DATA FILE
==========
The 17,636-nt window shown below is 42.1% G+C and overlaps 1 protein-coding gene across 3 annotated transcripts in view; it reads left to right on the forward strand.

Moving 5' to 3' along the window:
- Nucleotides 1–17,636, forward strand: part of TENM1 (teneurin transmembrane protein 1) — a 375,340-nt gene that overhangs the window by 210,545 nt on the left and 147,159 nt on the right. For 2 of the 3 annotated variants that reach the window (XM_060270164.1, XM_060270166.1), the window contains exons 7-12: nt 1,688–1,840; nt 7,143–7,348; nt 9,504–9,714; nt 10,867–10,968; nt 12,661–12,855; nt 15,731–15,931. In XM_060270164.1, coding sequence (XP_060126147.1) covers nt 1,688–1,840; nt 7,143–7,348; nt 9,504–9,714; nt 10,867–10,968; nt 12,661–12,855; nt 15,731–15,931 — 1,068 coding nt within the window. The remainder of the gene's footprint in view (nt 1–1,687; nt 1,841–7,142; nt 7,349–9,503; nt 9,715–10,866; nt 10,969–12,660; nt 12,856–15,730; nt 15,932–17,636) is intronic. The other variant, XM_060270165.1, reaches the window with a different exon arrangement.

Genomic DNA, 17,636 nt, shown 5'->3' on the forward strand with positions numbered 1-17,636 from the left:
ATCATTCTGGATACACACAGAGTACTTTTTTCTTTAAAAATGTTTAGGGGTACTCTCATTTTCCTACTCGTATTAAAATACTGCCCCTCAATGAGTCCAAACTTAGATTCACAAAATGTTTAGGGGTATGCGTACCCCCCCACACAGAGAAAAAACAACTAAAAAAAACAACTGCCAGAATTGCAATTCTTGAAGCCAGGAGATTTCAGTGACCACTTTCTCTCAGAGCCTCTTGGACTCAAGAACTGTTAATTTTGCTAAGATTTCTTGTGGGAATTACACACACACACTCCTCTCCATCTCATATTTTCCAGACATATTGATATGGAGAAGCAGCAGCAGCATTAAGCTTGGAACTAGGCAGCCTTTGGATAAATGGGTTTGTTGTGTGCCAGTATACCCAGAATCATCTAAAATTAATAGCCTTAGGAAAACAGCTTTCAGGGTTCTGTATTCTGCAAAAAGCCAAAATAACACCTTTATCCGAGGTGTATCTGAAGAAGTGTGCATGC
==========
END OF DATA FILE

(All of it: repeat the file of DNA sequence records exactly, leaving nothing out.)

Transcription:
The 17,636-nt window shown below is 42.1% G+C and overlaps 1 protein-coding gene across 3 annotated transcripts in view; it reads left to right on the forward strand.

Moving 5' to 3' along the window:
- Nucleotides 1–17,636, forward strand: part of TENM1 (teneurin transmembrane protein 1) — a 375,340-nt gene that overhangs the window by 210,545 nt on the left and 147,159 nt on the right. For 2 of the 3 annotated variants that reach the window (XM_060270164.1, XM_060270166.1), the window contains exons 7-12: nt 1,688–1,840; nt 7,143–7,348; nt 9,504–9,714; nt 10,867–10,968; nt 12,661–12,855; nt 15,731–15,931. In XM_060270164.1, coding sequence (XP_060126147.1) covers nt 1,688–1,840; nt 7,143–7,348; nt 9,504–9,714; nt 10,867–10,968; nt 12,661–12,855; nt 15,731–15,931 — 1,068 coding nt within the window. The remainder of the gene's footprint in view (nt 1–1,687; nt 1,841–7,142; nt 7,349–9,503; nt 9,715–10,866; nt 10,969–12,660; nt 12,856–15,730; nt 15,932–17,636) is intronic. The other variant, XM_060270165.1, reaches the window with a different exon arrangement.

Genomic DNA, 17,636 nt, shown 5'->3' on the forward strand with positions numbered 1-17,636 from the left:
ATCATTCTGGATACACACAGAGTACTTTTTTCTTTAAAAATGTTTAGGGGTACTCTCATTTTCCTACTCGTATTAAAATACTGCCCCTCAATGAGTCCAAACTTAGATTCACAAAATGTTTAGGGGTATGCGTACCCCCCCACACAGAGAAAAAACAACTAAAAAAAACAACTGCCAGAATTGCAATTCTTGAAGCCAGGAGATTTCAGTGACCACTTTCTCTCAGAGCCTCTTGGACTCAAGAACTGTTAATTTTGCTAAGATTTCTTGTGGGAATTACACACACACACTCCTCTCCATCTCATATTTTCCAGACATATTGATATGGAGAAGCAGCAGCAGCATTAAGCTTGGAACTAGGCAGCCTTTGGATAAATGGGTTTGTTGTGTGCCAGTATACCCAGAATCATCTAAAATTAATAGCCTTAGGAAAACAGCTTTCAGGGTTCTGTATTCTGCAAAAAGCCAAAATAACACCTTTATCCGAGGTGTATCTGAAGAAGTGTGCATGC